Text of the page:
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Can Florida Bay Be Saved Before It's Too Late?

August 11, 2009 06:00 PM
by Sarah Amandolare
The ecology of Florida Bay is imperiled, and saving it depends largely on the health of the Florida Everglades. How can the bay be revitalized?

Florida Bay Hangs By a Thread

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With its unique ecosystem supporting a range of flora and fauna, and fishing and tourism industries worth millions, Florida Bay is undeniably valuable. Yet the ecosystem of the bay, which covers an area almost three times the size of New York City, has been so abused that experts are now fearful of a total collapse, according to Brian Skoloff of The Associated Press.

Florida Bay used to be fed a mix of freshwater from the once formidable Florida Everglades, and saltwater pouring in from the Gulf of Mexico, Skoloff reports. But overdevelopment in South Florida, to the detriment of the Glades, is severely impacting the bay by cutting off the freshwater supply.

Florida has long struggled to restore the flow of the Everglades while attempting to cut down on runoff-induced pollution from nearby "sugar farms, cow pastures and urban sprawl," according to Skoloff. As for how the Everglades might be restored, sugar farms could be the answer. 

The U.S. Sugar Corp Purchase

Florida is trying to purchase $536 million worth of Everglades land from U.S. Sugar Corp, which would allow the state to halt sugar production and build reservoirs and water treatment and storage facilities, according to Skoloff. The purchase faces opposition, however, from the Miccosukee tribe, whose ancestral home is in the Everglades, and from Florida Crystals, which produces organic and natural sweeteners and is U.S. Sugar's main rival.

A ruling on the case is expected later this month, according to the AP, which reports that Florida Crystals and the Miccosukee tribe claim the purchase "is an irresponsible use of taxpayer dollars and could further delay Everglades restoration efforts."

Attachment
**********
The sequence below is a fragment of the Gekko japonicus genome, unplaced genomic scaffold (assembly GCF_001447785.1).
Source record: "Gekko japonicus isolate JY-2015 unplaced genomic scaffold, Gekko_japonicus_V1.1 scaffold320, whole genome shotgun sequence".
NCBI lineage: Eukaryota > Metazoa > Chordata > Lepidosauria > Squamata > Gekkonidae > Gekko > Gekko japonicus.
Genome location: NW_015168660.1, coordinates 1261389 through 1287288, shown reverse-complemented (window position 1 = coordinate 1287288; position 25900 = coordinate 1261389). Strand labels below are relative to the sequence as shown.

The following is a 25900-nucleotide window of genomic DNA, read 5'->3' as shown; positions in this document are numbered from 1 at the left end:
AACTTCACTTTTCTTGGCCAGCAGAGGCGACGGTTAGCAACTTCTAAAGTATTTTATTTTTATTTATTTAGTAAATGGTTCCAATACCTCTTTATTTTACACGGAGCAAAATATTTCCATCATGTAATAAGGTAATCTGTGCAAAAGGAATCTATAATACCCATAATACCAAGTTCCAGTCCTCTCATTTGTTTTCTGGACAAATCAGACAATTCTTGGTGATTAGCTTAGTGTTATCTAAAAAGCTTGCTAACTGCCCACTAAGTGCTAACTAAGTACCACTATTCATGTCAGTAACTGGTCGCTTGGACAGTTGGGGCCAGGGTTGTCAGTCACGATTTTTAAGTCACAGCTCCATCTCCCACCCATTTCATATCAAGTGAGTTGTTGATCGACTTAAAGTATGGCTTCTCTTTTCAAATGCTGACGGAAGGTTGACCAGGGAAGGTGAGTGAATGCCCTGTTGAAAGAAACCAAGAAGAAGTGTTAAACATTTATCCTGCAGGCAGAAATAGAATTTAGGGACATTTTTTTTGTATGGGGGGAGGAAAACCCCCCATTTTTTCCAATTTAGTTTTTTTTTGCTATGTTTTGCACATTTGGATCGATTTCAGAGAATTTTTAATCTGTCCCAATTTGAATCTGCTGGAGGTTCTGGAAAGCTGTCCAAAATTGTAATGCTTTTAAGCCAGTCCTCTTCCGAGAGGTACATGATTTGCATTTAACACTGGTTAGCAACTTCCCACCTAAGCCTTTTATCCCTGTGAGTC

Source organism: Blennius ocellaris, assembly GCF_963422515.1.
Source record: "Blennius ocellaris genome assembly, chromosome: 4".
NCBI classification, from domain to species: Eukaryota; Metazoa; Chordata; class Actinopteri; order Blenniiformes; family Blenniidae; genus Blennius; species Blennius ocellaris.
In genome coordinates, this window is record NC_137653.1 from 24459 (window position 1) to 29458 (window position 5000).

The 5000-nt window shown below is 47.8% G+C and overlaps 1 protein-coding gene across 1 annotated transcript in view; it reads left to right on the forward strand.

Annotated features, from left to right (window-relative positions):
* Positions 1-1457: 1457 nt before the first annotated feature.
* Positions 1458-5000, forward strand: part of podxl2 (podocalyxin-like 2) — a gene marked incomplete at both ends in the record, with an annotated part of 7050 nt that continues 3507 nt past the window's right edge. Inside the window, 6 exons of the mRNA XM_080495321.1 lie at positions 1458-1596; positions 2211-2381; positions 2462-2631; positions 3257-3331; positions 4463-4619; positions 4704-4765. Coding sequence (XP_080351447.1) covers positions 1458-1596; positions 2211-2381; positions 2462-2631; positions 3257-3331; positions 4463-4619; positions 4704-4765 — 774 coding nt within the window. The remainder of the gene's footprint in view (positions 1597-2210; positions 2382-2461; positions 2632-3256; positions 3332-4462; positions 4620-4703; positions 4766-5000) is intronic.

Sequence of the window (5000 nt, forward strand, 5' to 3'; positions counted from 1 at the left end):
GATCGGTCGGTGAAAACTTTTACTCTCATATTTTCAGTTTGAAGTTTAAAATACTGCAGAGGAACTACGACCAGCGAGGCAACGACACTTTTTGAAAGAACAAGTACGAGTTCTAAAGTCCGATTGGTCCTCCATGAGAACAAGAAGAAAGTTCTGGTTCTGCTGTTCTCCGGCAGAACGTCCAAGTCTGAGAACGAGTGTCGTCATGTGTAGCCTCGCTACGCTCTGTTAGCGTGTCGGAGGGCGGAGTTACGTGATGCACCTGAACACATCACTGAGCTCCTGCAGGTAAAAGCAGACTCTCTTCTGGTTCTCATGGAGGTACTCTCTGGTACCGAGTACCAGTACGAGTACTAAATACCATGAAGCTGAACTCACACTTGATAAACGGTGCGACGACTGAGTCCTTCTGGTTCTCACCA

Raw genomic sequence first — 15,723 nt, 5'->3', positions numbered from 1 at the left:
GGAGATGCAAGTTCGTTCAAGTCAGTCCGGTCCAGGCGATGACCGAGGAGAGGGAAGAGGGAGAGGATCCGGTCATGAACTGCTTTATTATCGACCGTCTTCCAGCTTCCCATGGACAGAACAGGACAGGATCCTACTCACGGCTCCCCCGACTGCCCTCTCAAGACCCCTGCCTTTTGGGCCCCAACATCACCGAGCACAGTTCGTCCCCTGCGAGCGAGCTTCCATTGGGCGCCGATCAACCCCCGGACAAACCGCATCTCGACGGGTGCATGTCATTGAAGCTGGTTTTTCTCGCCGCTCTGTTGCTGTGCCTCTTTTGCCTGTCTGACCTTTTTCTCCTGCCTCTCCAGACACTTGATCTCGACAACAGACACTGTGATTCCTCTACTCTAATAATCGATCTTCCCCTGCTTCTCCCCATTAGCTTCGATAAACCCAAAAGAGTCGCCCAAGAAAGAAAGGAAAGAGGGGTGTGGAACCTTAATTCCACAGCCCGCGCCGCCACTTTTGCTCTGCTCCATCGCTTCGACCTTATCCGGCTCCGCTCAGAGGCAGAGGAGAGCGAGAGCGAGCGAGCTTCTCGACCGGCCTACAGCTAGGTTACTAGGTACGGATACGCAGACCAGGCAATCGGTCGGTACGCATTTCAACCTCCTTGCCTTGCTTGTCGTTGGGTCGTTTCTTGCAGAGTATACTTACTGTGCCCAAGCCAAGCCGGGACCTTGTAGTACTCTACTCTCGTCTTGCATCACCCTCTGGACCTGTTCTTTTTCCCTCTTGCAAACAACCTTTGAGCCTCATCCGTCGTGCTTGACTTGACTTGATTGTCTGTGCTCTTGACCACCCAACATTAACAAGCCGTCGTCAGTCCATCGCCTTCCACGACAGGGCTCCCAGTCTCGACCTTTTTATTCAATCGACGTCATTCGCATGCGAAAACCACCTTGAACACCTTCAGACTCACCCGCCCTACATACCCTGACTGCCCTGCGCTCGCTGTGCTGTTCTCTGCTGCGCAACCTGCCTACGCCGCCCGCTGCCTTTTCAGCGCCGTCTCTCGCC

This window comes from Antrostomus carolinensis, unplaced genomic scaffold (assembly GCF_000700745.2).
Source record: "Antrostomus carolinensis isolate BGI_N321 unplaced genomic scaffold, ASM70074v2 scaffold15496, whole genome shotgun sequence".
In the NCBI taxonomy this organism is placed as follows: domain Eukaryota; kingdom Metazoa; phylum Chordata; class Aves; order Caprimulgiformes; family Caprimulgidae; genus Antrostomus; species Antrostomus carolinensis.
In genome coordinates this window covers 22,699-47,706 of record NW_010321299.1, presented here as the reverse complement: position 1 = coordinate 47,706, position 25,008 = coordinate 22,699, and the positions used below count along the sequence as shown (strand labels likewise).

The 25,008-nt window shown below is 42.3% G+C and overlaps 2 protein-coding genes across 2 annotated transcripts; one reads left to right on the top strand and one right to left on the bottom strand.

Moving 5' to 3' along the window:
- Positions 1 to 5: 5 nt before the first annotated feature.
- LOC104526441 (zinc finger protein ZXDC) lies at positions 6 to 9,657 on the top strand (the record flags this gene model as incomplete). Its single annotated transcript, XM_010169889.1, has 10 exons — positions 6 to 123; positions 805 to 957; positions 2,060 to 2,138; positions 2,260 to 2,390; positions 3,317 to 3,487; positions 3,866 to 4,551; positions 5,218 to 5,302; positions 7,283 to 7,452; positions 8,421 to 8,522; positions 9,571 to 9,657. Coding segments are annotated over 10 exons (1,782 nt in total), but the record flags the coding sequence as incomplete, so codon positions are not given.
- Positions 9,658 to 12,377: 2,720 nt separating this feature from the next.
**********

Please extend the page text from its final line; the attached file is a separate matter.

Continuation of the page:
An editorial in The Miami Herald asserts that two key decisions by the South Florida Water Management District governing board could "begin to stem the Bay's collapse." First, the Water Management District and the U.S. Army Corps of Engineers must settle an agreement on how to divvy up costs and responsibilities regarding "projects to replumb the Everglades." Secondly, once the court's decision is made regarding the purchase of U.S. Sugar Corp land, the board must vote in favor of the $536 million purchase.

Background: Everglades restoration efforts

According to The Tampa Tribune, federal dollars are finally making their way to Everglades restoration efforts. President Obama has allocated $360 million to the restoration efforts this fiscal year, and intends to push for an additional $278 million next year. Federal funding will go toward building "large filtering reservoirs needed to cleanse agricultural runoff that flows into the Everglades."

Time is of the essence, however. According to a 2008 report by the National Academy of Sciences, slow restoration progress was increasing the cost of the project, and waiting too long could mean deterioration of the Everglades "beyond repair," The Tampa Tribune reported.

The Comprehensive Everglades Restoration Plan (CERP) was approved in 2000 and its "more than 60 elements" were predicted to take at least 30 years to build and were expected to cost more than $10 billion. According to the CERP official Web site, the plan's goal "is to capture fresh water that now flows unused to the ocean and the gulf and redirect it to areas that need it most." Environmental restoration projects will receive most of the water, with the rest going to "cities and farmers" in south Florida.
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